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EU-Taiwan trade arrangements on right track: envoy

Focus Taiwan News Channel

EU-Taiwan trade arrangements on right track: envoy

8 January 2011

By Chris Wang

Taipei, Jan. 8 (CNA) Negotiations on trade arrangements between the European Union (EU) and Taiwan are on the right track despite imbalance in bilateral trade and investment, according to a top EU diplomat in Taipei.

While they are still exploring the feasibility for a deal similar to a free trade agreement, both sides have already started to collaborate in various areas that could have a huge impact, said Guy Ledoux, chief of the European Economic and Trade Office in Taipei, the bloc’s representative office in Taiwan in the absence of official bilateral ties.

Taiwan has turned to other major trade partners, including the EU, for possible FTA’s after signing a historical pact called the Economic Cooperation Framework Agreement (ECFA) with China last June to liberalize two-way trade.

In an interview the Central News Agency on Friday, Ledoux said that the EU received positive and constructive feedback from Taiwan in the annual consultation held in Brussels last November, which showed that the process is "on the right track."

"Brussels hasn’t forgotten Taiwan…If there is will on the Taiwanese side to make progress, the EU will also find the resources to engage in dialogues, " Ledoux, said, noting that the EU has never interrupted the annual consultations with any excuse.

Ledoux will soon be re-assigned to the Philippines after heading the EU office in Taiwan for four years.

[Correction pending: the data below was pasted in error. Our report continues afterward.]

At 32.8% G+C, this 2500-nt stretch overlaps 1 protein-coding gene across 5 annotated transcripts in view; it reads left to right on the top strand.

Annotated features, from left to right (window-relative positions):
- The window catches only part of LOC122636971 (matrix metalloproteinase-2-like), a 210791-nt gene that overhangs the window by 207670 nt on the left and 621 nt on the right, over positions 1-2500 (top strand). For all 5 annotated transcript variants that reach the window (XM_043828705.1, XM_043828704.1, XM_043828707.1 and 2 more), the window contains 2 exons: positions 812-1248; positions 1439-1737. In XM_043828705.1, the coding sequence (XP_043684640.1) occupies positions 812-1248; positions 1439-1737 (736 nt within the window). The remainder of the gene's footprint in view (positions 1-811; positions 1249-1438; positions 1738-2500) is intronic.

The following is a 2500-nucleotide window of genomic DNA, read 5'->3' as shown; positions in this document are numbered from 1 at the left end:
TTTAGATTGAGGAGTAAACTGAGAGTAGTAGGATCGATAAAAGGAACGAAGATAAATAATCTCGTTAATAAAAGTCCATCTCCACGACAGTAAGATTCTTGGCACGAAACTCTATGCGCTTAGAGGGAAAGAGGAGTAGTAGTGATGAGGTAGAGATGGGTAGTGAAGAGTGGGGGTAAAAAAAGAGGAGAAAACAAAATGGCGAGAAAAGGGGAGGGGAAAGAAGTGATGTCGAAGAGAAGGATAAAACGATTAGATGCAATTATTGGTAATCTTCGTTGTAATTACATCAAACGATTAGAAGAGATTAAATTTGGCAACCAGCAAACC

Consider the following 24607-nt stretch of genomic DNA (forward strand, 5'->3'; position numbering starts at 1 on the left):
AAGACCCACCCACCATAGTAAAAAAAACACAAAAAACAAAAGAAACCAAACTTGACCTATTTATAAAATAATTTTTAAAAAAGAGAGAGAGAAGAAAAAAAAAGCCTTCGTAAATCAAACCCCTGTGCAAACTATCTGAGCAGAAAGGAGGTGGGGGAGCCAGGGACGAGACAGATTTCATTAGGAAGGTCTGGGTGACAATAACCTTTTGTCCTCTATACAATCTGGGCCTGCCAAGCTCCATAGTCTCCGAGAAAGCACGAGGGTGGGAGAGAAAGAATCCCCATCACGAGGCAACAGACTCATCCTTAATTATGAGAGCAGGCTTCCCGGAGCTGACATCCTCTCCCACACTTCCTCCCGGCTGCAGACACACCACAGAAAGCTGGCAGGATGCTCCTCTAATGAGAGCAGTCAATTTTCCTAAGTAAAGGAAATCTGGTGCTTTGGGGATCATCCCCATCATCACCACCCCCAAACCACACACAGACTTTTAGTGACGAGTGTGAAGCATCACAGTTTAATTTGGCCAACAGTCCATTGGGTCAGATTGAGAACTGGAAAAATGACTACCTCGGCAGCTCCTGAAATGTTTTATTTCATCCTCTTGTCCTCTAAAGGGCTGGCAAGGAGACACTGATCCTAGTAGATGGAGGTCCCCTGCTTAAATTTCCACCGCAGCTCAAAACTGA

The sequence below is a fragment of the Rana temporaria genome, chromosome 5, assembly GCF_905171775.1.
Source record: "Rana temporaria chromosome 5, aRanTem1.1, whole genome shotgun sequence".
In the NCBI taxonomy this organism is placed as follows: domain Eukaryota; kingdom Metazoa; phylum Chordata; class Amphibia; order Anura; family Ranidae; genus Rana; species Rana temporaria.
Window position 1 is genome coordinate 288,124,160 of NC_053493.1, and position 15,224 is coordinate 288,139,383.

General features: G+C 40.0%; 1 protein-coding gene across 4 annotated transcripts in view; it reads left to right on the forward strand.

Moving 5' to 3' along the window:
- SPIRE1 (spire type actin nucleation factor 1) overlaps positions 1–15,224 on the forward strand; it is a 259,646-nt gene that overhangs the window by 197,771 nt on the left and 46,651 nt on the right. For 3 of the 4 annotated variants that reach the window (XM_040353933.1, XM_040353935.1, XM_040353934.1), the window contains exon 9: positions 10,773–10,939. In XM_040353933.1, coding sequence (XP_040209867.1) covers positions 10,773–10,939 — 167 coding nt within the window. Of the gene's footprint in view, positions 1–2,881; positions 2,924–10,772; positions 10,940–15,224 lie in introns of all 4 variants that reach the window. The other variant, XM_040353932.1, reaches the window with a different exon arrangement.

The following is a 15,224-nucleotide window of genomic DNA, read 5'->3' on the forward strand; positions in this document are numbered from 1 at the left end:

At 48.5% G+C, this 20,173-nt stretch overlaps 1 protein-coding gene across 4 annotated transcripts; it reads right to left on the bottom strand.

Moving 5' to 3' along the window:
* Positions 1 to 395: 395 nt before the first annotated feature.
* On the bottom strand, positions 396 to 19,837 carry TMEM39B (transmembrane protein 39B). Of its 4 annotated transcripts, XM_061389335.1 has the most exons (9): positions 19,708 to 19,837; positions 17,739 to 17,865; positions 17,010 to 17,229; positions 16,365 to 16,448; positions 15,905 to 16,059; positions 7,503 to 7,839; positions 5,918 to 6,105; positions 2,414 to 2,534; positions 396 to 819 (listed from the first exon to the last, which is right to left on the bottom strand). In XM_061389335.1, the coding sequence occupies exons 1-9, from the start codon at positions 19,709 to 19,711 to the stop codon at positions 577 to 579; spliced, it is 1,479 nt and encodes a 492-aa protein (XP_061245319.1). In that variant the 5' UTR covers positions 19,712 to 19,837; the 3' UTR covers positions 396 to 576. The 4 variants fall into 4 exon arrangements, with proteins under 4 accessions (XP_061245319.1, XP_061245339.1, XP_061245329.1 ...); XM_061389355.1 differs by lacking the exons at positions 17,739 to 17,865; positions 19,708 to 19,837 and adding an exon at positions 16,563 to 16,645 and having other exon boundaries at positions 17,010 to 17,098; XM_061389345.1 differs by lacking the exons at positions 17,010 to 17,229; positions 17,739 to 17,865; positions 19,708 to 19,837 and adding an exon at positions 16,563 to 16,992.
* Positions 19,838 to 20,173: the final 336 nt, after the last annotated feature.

The EU and Taiwan have started collaboration in three different areas — investment, public procurement and standards, he said, and if someday there would be negotiation on the Trade Enhance Measures (TEM), the temporary name of an EU-Taiwan FTA, those three elements will be part of such an arrangement.

However, there have been two major imbalances between the two sides — export and investment — which "need to be corrected, " he said.

According to the diplomat, Taiwan has a significant amount — roughly 30 billion Euros — of export to the EU and, while the EU is Taiwan’s largest foreign investor, Taiwanese companies have invested very little in EU countries.

There has not been any progress in terms of Taiwan’s investment in Europe during his four years in Taiwan despite the energy his office has devoted to investment promotion, he said.

"Maybe we haven’t touched the right button, " he lamented, adding that investing in China has been also the "easy choice" for Taiwanese companies.

The French-born diplomat said Taiwanese businessmen tended to forget the size of the European economy, which is around 14 trillion euros, compared to China’s 5 trillion.

While a two-percent growth for Europe is not as impressive as a 10-percent growth in the Chinese economy, the EU is adding 300 billion euros — about the size of the Taiwanese economy — to the size of its own economy each year, he noted.

He hoped that the recent Schengen visa exemption to Taiwanese passport holders will make it easier for Taiwan business people to fly to Europe to meet partners and explore business opportunities.

Ledoux also said he didn’t think a European Commission decision last December to slap a total of 433.92 million euro fines on a group of Taiwanese manufacturers would impact bilateral trade relations.

AU Optronics, Chi Mei Optoelectronics Corp., Chunghwa Picture Tubes Ltd. and HannStar Display Corp. were fined for for allegedly fixing prices in violation of the EU’s competition rules after Samsung, their South Korean competitor, blew the whistle.

On the anger of some Taiwan business leaders over Samsung’s behavior, Ledoux said the EU underlined the importance of a level playing field.

Even though mnay people said the mechanism was unfair, it is "the make sure that somebody’s going to blow the whistle to tell you that something is going on."

Regarding media reports of a possible lifting of the EU’s 21-year arms embargo on China, Ledoux said that there was no new element that would have influence on why the EU should suddenly change its position, but he declined to elaborate.